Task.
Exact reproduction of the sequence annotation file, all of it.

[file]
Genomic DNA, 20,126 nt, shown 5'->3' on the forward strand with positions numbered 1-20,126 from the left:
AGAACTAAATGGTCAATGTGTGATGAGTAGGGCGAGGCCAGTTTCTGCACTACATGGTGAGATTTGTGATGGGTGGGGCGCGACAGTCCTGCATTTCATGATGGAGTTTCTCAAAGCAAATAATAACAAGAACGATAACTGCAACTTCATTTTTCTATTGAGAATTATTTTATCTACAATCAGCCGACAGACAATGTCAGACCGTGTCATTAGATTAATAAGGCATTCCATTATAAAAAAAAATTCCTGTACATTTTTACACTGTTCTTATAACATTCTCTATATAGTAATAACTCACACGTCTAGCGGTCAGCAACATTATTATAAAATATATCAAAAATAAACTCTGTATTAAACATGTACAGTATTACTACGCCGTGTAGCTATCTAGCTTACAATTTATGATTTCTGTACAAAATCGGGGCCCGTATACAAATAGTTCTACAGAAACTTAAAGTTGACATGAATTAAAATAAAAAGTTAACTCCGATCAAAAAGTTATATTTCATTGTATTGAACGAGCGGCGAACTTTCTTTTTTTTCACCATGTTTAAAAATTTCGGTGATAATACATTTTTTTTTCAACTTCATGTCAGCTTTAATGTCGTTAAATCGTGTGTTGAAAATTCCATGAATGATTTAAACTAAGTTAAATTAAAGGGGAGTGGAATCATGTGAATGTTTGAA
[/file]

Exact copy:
Genomic DNA, 20,126 nt, shown 5'->3' on the forward strand with positions numbered 1-20,126 from the left:
AGAACTAAATGGTCAATGTGTGATGAGTAGGGCGAGGCCAGTTTCTGCACTACATGGTGAGATTTGTGATGGGTGGGGCGCGACAGTCCTGCATTTCATGATGGAGTTTCTCAAAGCAAATAATAACAAGAACGATAACTGCAACTTCATTTTTCTATTGAGAATTATTTTATCTACAATCAGCCGACAGACAATGTCAGACCGTGTCATTAGATTAATAAGGCATTCCATTATAAAAAAAAATTCCTGTACATTTTTACACTGTTCTTATAACATTCTCTATATAGTAATAACTCACACGTCTAGCGGTCAGCAACATTATTATAAAATATATCAAAAATAAACTCTGTATTAAACATGTACAGTATTACTACGCCGTGTAGCTATCTAGCTTACAATTTATGATTTCTGTACAAAATCGGGGCCCGTATACAAATAGTTCTACAGAAACTTAAAGTTGACATGAATTAAAATAAAAAGTTAACTCCGATCAAAAAGTTATATTTCATTGTATTGAACGAGCGGCGAACTTTCTTTTTTTTCACCATGTTTAAAAATTTCGGTGATAATACATTTTTTTTTCAACTTCATGTCAGCTTTAATGTCGTTAAATCGTGTGTTGAAAATTCCATGAATGATTTAAACTAAGTTAAATTAAAGGGGAGTGGAATCATGTGAATGTTTGAA